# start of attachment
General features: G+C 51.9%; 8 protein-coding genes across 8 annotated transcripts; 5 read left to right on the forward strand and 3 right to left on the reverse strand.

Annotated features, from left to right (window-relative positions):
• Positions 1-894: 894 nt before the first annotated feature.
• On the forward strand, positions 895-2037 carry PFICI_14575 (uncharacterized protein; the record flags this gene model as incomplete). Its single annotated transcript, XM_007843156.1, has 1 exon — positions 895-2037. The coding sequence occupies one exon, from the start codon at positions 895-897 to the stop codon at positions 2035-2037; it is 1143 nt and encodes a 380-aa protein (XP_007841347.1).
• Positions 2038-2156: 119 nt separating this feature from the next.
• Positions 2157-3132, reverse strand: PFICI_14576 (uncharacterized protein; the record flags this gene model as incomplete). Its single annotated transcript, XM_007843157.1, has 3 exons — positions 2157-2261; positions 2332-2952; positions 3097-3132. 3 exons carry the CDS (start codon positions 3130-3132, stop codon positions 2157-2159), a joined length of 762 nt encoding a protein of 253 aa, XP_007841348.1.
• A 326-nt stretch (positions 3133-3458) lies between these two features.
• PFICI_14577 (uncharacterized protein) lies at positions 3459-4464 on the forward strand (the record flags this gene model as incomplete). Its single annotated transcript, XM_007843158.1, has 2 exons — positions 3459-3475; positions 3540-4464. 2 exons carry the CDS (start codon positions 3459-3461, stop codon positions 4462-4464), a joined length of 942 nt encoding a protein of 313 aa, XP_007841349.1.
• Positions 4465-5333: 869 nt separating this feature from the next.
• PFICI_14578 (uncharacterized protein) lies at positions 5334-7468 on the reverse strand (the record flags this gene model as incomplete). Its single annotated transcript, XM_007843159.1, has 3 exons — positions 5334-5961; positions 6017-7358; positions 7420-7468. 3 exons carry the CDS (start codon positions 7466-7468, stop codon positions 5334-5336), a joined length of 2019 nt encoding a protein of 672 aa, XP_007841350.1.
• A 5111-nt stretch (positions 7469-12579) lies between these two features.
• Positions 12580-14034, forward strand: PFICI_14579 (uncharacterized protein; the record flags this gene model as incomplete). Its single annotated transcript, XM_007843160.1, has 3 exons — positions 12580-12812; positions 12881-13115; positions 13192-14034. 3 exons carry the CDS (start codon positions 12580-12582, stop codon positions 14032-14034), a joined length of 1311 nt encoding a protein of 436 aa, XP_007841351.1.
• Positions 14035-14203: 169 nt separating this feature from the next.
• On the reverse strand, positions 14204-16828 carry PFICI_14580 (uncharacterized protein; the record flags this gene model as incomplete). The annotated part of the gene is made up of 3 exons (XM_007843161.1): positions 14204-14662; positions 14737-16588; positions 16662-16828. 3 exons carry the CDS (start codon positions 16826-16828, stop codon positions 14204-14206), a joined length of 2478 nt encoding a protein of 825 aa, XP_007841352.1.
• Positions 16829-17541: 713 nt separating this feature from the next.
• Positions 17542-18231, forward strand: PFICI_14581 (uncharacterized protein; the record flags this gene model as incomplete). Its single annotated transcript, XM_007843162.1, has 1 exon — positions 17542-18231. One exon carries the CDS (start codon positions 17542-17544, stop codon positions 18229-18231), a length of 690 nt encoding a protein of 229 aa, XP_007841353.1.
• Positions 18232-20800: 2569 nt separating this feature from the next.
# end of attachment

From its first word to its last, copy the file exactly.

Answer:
General features: G+C 51.9%; 8 protein-coding genes across 8 annotated transcripts; 5 read left to right on the forward strand and 3 right to left on the reverse strand.

Annotated features, from left to right (window-relative positions):
• Positions 1-894: 894 nt before the first annotated feature.
• On the forward strand, positions 895-2037 carry PFICI_14575 (uncharacterized protein; the record flags this gene model as incomplete). Its single annotated transcript, XM_007843156.1, has 1 exon — positions 895-2037. The coding sequence occupies one exon, from the start codon at positions 895-897 to the stop codon at positions 2035-2037; it is 1143 nt and encodes a 380-aa protein (XP_007841347.1).
• Positions 2038-2156: 119 nt separating this feature from the next.
• Positions 2157-3132, reverse strand: PFICI_14576 (uncharacterized protein; the record flags this gene model as incomplete). Its single annotated transcript, XM_007843157.1, has 3 exons — positions 2157-2261; positions 2332-2952; positions 3097-3132. 3 exons carry the CDS (start codon positions 3130-3132, stop codon positions 2157-2159), a joined length of 762 nt encoding a protein of 253 aa, XP_007841348.1.
• A 326-nt stretch (positions 3133-3458) lies between these two features.
• PFICI_14577 (uncharacterized protein) lies at positions 3459-4464 on the forward strand (the record flags this gene model as incomplete). Its single annotated transcript, XM_007843158.1, has 2 exons — positions 3459-3475; positions 3540-4464. 2 exons carry the CDS (start codon positions 3459-3461, stop codon positions 4462-4464), a joined length of 942 nt encoding a protein of 313 aa, XP_007841349.1.
• Positions 4465-5333: 869 nt separating this feature from the next.
• PFICI_14578 (uncharacterized protein) lies at positions 5334-7468 on the reverse strand (the record flags this gene model as incomplete). Its single annotated transcript, XM_007843159.1, has 3 exons — positions 5334-5961; positions 6017-7358; positions 7420-7468. 3 exons carry the CDS (start codon positions 7466-7468, stop codon positions 5334-5336), a joined length of 2019 nt encoding a protein of 672 aa, XP_007841350.1.
• A 5111-nt stretch (positions 7469-12579) lies between these two features.
• Positions 12580-14034, forward strand: PFICI_14579 (uncharacterized protein; the record flags this gene model as incomplete). Its single annotated transcript, XM_007843160.1, has 3 exons — positions 12580-12812; positions 12881-13115; positions 13192-14034. 3 exons carry the CDS (start codon positions 12580-12582, stop codon positions 14032-14034), a joined length of 1311 nt encoding a protein of 436 aa, XP_007841351.1.
• Positions 14035-14203: 169 nt separating this feature from the next.
• On the reverse strand, positions 14204-16828 carry PFICI_14580 (uncharacterized protein; the record flags this gene model as incomplete). The annotated part of the gene is made up of 3 exons (XM_007843161.1): positions 14204-14662; positions 14737-16588; positions 16662-16828. 3 exons carry the CDS (start codon positions 16826-16828, stop codon positions 14204-14206), a joined length of 2478 nt encoding a protein of 825 aa, XP_007841352.1.
• Positions 16829-17541: 713 nt separating this feature from the next.
• Positions 17542-18231, forward strand: PFICI_14581 (uncharacterized protein; the record flags this gene model as incomplete). Its single annotated transcript, XM_007843162.1, has 1 exon — positions 17542-18231. One exon carries the CDS (start codon positions 17542-17544, stop codon positions 18229-18231), a length of 690 nt encoding a protein of 229 aa, XP_007841353.1.
• Positions 18232-20800: 2569 nt separating this feature from the next.